public static void uncheckRun(RunnableExc r) {
    try { r.run(); }
    catch (Exception e) { sneakyThrow(e); }
  }

  public interface RunnableExc { void run() throws Exception; }

  public static <T> T sneakyThrow(Throwable e) { 
    return Traceability.<RuntimeException, T> sneakyThrow0(e); 
  }

  @SuppressWarnings("unchecked") 
  private static <E extends Throwable, T> T sneakyThrow0(Throwable t) throws E {
    throw (E) t;
  }
}

Finally, if you aren't working with JPA but with classic Hibernate, you need to activate its JPA event model integration. This is very simple, just make sure that the classpath contains the file META-INF/services/org.hibernate.integrator.spi.Integrator, with the following single line in its contents:

org.hibernate.jpa.event.spi.JpaIntegrator

Typically for a Maven project, you just need to put this under your src/main/resources directory.

1

Since @PrePersist and @PreUpdate are ignored when Hibernate Session is used I've made a relatively simple solution using Interceptors:

  1. Define an interface "Auditable":

    public interface Auditable {
      public void setUpdated_at(Date date);
      public void setCreated_at(Date date);
    }
    
  2. Define a class "AuditableInterceptor"

    public class AuditableInterceptor extends EmptyInterceptor {
    
        private static final long serialVersionUID = -3557239720502671471L;
    
        @override
        public boolean onFlushDirty(Object entity,
                Serializable id,
                Object[] currentState,
                Object[] previousState,
                String[] propertyNames,
                Type[] types) {
    
            if (entity instanceof Auditable) {
                for (int i = 0; i < propertyNames.length; i++) {
                    if ("updated_at".equals(propertyNames[i])) {
                        currentState[i] = new Date();
                        return true;
                    }
                }
            }
            return false;
        }
    
        @override
        public boolean onSave(Object entity,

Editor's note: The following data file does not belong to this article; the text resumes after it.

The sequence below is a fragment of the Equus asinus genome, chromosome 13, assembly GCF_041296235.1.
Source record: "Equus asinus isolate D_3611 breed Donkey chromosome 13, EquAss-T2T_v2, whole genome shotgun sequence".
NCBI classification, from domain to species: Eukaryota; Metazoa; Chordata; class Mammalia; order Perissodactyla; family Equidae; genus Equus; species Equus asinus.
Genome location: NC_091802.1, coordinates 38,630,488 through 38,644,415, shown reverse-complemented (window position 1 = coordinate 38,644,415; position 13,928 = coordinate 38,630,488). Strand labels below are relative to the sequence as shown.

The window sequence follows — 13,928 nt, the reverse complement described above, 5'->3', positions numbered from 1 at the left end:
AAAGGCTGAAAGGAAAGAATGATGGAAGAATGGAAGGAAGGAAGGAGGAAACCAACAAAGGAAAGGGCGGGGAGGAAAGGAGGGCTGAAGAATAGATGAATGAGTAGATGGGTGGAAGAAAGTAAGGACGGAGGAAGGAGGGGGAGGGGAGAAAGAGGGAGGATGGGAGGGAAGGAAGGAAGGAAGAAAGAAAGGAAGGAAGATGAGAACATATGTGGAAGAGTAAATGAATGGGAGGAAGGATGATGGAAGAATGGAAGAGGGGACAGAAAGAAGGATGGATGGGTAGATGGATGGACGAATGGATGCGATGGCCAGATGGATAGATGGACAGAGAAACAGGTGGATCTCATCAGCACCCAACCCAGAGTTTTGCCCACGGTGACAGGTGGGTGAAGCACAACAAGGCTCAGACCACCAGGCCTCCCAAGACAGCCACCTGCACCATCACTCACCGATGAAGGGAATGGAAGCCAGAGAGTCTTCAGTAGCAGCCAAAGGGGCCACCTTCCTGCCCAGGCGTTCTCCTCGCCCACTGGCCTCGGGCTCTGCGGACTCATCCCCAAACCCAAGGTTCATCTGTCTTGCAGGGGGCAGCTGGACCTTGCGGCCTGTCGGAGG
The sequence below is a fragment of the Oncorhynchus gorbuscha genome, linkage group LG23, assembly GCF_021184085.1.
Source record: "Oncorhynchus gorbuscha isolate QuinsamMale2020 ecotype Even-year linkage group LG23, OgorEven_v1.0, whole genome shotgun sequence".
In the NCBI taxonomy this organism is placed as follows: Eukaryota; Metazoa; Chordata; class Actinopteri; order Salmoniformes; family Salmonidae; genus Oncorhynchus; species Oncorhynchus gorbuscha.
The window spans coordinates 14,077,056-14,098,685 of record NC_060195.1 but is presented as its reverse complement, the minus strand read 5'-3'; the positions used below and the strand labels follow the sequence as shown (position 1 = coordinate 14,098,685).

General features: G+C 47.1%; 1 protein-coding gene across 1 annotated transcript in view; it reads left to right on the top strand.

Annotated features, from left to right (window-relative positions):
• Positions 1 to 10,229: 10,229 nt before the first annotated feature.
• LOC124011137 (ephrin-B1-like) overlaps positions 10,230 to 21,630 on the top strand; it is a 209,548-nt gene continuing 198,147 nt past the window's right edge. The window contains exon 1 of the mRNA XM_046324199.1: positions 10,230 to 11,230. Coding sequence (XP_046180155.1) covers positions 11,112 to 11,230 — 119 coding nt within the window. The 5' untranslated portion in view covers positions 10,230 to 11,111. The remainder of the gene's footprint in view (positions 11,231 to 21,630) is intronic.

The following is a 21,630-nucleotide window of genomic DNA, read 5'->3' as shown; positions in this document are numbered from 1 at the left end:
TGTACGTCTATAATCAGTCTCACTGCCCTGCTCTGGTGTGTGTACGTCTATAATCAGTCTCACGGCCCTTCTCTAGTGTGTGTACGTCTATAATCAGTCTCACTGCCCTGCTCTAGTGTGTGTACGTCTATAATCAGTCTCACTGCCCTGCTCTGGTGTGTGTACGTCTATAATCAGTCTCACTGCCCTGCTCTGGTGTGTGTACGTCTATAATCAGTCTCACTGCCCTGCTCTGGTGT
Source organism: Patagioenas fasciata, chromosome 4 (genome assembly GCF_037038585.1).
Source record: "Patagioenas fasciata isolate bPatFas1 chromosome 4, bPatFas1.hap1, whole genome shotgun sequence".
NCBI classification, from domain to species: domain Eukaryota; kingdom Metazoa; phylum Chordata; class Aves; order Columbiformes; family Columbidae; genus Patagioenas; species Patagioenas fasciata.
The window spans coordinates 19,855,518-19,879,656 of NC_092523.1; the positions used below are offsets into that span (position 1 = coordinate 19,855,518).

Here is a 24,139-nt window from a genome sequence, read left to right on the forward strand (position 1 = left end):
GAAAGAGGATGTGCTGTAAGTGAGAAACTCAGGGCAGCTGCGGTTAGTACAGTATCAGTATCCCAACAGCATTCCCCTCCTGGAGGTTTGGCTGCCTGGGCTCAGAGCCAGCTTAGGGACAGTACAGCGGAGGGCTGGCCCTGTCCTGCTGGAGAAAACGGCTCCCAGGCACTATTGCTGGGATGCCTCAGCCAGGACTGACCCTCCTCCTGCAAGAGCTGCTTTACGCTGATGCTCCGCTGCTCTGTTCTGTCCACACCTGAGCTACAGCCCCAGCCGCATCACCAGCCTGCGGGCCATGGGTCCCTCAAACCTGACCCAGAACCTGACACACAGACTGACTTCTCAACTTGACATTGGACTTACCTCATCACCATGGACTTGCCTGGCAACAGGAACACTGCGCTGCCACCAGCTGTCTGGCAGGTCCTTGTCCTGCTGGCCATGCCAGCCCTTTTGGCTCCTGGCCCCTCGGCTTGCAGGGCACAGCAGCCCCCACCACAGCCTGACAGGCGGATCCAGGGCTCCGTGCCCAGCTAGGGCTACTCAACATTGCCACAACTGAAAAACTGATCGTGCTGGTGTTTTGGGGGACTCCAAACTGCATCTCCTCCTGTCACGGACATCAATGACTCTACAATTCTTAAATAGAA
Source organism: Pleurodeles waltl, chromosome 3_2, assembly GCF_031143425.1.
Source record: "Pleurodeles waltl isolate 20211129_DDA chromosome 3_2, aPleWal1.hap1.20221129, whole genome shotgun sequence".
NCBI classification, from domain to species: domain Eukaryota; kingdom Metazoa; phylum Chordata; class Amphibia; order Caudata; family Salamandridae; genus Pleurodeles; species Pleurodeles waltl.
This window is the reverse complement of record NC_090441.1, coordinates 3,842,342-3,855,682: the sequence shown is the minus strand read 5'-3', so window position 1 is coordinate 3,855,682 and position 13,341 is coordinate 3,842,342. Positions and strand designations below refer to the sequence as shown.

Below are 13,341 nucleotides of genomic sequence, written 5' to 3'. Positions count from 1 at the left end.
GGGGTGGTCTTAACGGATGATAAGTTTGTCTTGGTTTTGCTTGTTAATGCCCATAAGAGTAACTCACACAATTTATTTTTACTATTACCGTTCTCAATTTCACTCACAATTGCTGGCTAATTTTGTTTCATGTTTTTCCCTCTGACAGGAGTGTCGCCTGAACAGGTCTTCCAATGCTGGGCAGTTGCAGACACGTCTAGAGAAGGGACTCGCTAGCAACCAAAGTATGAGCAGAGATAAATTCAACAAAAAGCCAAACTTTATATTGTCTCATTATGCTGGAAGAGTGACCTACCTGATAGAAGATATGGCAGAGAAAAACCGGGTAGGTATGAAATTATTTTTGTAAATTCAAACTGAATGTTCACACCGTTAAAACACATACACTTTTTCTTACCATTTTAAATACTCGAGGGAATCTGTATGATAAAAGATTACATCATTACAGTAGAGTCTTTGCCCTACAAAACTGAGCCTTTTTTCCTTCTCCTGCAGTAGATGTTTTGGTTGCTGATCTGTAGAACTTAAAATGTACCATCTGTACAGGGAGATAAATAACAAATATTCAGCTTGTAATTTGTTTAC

Serializable id,
                Object[] state,
                String[] propertyNames,
                Type[] types) {
    
            if (entity instanceof Auditable) {
                for (int i = 0; i < propertyNames.length; i++) {
                    if ("created_at".equals(propertyNames[i])) {
                        state[i] = new Date();
                        return true;
                    }
                }
            }
            return false;
        }
    }
    
  3. Specify the Interceptor when ever you open a new session (you'll likely have this in a utility class)

    sessionFactory.openSession(new AuditableInterceptor());
    // sessionFactory.openSession();
    
  4. Implement the Auditable interface in your entities, e.g.

    @Entity
    public class Product implements Auditable {
    
        ...
        private Date created_at;
        private Date updated_at;
        ...
    
        public Product() {
        }
    
        ...
    
        @Temporal(javax.persistence.TemporalType.TIMESTAMP)
        public Date getCreated_at() {
            return created_at;
        }
    
        public void setCreated_at(Date created_at) {
            this.created_at = created_at;
        }
    
        @Temporal(javax.persistence.TemporalType.TIMESTAMP)
        public Date getUpdated_at() {
            return updated_at;
        }            @Override
    
        @Override
        public void setUpdated_at(Date updated_at) {
            this.updated_at = updated_at;
        }
        ...
    }
    

Notes:

  1. This example expects the properties created_at and updated_at. For different names the method names have also to be adapted.
  2. Type must be org.hibernate.type.Type!
0

Recently I encountered the same problem and the JPA-Annotations @PrePersist and @PreUpdate won't work when using the hibernate sessionFactory.

A simple way which worked for me with Hibernate 5 is to declare the field as @Version, which will properly update the timestamp/localDateTime of the entity each time you update the database instance.